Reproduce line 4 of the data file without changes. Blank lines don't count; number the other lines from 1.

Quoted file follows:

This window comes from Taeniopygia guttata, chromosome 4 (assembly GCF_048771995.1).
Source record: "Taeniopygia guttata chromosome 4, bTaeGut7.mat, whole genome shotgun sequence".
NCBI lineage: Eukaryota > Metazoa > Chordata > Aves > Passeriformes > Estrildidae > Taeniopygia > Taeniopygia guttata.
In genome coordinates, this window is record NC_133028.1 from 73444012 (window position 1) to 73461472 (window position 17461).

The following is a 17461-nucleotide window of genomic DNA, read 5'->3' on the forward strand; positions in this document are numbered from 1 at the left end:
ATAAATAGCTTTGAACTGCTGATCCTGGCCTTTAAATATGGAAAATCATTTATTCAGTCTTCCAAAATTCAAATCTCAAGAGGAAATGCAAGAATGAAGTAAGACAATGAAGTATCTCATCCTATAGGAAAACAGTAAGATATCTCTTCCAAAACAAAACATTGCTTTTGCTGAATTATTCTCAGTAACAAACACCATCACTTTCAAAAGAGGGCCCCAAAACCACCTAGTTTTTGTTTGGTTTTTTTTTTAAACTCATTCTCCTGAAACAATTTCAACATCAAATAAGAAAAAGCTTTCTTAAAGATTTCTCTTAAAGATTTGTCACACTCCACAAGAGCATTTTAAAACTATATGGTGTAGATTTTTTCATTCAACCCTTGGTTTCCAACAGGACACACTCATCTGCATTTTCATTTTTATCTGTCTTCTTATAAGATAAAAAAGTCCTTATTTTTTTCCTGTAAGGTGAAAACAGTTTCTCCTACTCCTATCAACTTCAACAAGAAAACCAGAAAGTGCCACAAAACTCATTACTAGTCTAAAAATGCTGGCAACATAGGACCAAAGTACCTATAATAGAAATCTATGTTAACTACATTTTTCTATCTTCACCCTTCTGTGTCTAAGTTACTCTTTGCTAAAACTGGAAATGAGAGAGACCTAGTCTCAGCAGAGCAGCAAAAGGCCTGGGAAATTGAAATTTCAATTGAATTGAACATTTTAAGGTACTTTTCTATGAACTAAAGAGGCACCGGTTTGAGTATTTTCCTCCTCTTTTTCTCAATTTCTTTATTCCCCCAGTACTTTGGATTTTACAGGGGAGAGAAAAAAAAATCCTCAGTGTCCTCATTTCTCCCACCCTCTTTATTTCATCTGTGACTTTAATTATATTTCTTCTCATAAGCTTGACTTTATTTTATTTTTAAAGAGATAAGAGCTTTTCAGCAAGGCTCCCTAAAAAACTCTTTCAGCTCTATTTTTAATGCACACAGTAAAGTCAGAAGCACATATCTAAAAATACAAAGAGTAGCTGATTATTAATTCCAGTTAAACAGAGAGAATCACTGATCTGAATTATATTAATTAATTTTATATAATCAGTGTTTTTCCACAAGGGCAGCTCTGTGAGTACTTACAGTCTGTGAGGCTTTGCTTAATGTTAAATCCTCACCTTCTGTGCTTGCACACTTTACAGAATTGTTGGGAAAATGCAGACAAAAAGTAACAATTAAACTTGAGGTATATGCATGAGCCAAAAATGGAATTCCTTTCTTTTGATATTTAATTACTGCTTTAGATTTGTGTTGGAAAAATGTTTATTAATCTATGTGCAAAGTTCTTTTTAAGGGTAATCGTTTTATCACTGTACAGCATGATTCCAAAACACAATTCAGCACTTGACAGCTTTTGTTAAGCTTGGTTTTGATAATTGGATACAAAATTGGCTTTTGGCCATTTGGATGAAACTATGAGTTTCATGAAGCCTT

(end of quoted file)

In genome coordinates, this window is record NC_133028.1 from 73444012 (window position 1) to 73461472 (window position 17461).